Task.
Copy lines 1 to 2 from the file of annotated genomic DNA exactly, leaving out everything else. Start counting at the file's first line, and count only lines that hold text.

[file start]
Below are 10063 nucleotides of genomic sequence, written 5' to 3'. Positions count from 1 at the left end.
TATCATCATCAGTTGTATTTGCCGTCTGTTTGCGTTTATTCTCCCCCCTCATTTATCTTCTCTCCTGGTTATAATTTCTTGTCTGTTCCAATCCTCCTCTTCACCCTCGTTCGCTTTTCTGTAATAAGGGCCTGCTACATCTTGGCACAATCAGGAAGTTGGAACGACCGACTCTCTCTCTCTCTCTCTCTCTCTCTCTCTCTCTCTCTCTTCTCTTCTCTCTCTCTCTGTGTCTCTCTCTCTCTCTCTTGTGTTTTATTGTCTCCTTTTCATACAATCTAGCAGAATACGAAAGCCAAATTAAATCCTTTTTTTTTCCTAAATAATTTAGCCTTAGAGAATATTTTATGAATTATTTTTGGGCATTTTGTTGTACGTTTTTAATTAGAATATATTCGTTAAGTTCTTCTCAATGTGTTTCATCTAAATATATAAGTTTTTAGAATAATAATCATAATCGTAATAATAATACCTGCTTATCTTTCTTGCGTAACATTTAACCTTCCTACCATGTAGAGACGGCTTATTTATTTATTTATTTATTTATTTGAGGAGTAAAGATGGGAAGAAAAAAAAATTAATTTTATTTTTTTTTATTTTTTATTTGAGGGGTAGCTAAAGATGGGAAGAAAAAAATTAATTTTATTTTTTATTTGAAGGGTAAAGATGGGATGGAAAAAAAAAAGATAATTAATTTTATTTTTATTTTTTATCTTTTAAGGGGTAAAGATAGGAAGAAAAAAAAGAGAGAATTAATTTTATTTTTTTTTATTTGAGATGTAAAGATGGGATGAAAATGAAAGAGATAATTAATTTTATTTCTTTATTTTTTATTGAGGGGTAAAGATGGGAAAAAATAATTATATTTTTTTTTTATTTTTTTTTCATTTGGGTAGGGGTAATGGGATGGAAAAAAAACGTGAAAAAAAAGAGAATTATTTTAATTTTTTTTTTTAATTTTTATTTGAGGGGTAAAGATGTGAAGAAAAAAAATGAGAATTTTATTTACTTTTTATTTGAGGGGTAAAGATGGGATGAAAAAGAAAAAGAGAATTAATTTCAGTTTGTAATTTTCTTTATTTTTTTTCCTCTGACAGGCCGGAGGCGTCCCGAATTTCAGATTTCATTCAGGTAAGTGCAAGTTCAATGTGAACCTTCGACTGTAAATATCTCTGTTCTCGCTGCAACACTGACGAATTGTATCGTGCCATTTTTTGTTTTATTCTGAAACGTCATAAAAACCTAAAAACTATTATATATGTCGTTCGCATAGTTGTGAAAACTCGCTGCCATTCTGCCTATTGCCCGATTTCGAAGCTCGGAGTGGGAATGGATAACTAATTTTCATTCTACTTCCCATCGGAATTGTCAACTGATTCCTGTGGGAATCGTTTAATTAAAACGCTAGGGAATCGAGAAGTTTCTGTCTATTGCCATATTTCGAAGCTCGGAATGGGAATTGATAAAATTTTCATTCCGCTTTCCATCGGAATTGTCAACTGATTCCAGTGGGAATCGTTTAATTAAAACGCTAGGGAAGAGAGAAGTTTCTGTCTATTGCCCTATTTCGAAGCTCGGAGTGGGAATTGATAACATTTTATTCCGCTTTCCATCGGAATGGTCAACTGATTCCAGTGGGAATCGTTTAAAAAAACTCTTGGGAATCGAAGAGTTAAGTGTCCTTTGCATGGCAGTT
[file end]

Below are 10063 nucleotides of genomic sequence, written 5' to 3'. Positions count from 1 at the left end.
TATCATCATCAGTTGTATTTGCCGTCTGTTTGCGTTTATTCTCCCCCCTCATTTATCTTCTCTCCTGGTTATAATTTCTTGTCTGTTCCAATCCTCCTCTTCACCCTCGTTCGCTTTTCTGTAATAAGGGCCTGCTACATCTTGGCACAATCAGGAAGTTGGAACGACCGACTCTCTCTCTCTCTCTCTCTCTCTCTCTCTCTCTCTCTCTTCTCTTCTCTCTCTCTCTGTGTCTCTCTCTCTCTCTCTTGTGTTTTATTGTCTCCTTTTCATACAATCTAGCAGAATACGAAAGCCAAATTAAATCCTTTTTTTTTCCTAAATAATTTAGCCTTAGAGAATATTTTATGAATTATTTTTGGGCATTTTGTTGTACGTTTTTAATTAGAATATATTCGTTAAGTTCTTCTCAATGTGTTTCATCTAAATATATAAGTTTTTAGAATAATAATCATAATCGTAATAATAATACCTGCTTATCTTTCTTGCGTAACATTTAACCTTCCTACCATGTAGAGACGGCTTATTTATTTATTTATTTATTTATTTGAGGAGTAAAGATGGGAAGAAAAAAAAATTAATTTTATTTTTTTTTATTTTTTATTTGAGGGGTAGCTAAAGATGGGAAGAAAAAAATTAATTTTATTTTTTATTTGAAGGGTAAAGATGGGATGGAAAAAAAAAAGATAATTAATTTTATTTTTATTTTTTATCTTTTAAGGGGTAAAGATAGGAAGAAAAAAAAGAGAGAATTAATTTTATTTTTTTTTATTTGAGATGTAAAGATGGGATGAAAATGAAAGAGATAATTAATTTTATTTCTTTATTTTTTATTGAGGGGTAAAGATGGGAAAAAATAATTATATTTTTTTTTTATTTTTTTTTCATTTGGGTAGGGGTAATGGGATGGAAAAAAAACGTGAAAAAAAAGAGAATTATTTTAATTTTTTTTTTTAATTTTTATTTGAGGGGTAAAGATGTGAAGAAAAAAAATGAGAATTTTATTTACTTTTTATTTGAGGGGTAAAGATGGGATGAAAAAGAAAAAGAGAATTAATTTCAGTTTGTAATTTTCTTTATTTTTTTTCCTCTGACAGGCCGGAGGCGTCCCGAATTTCAGATTTCATTCAGGTAAGTGCAAGTTCAATGTGAACCTTCGACTGTAAATATCTCTGTTCTCGCTGCAACACTGACGAATTGTATCGTGCCATTTTTTGTTTTATTCTGAAACGTCATAAAAACCTAAAAACTATTATATATGTCGTTCGCATAGTTGTGAAAACTCGCTGCCATTCTGCCTATTGCCCGATTTCGAAGCTCGGAGTGGGAATGGATAACTAATTTTCATTCTACTTCCCATCGGAATTGTCAACTGATTCCTGTGGGAATCGTTTAATTAAAACGCTAGGGAATCGAGAAGTTTCTGTCTATTGCCATATTTCGAAGCTCGGAATGGGAATTGATAAAATTTTCATTCCGCTTTCCATCGGAATTGTCAACTGATTCCAGTGGGAATCGTTTAATTAAAACGCTAGGGAAGAGAGAAGTTTCTGTCTATTGCCCTATTTCGAAGCTCGGAGTGGGAATTGATAACATTTTATTCCGCTTTCCATCGGAATGGTCAACTGATTCCAGTGGGAATCGTTTAAAAAAACTCTTGGGAATCGAAGAGTTAAGTGTCCTTTGCATGGCAGTT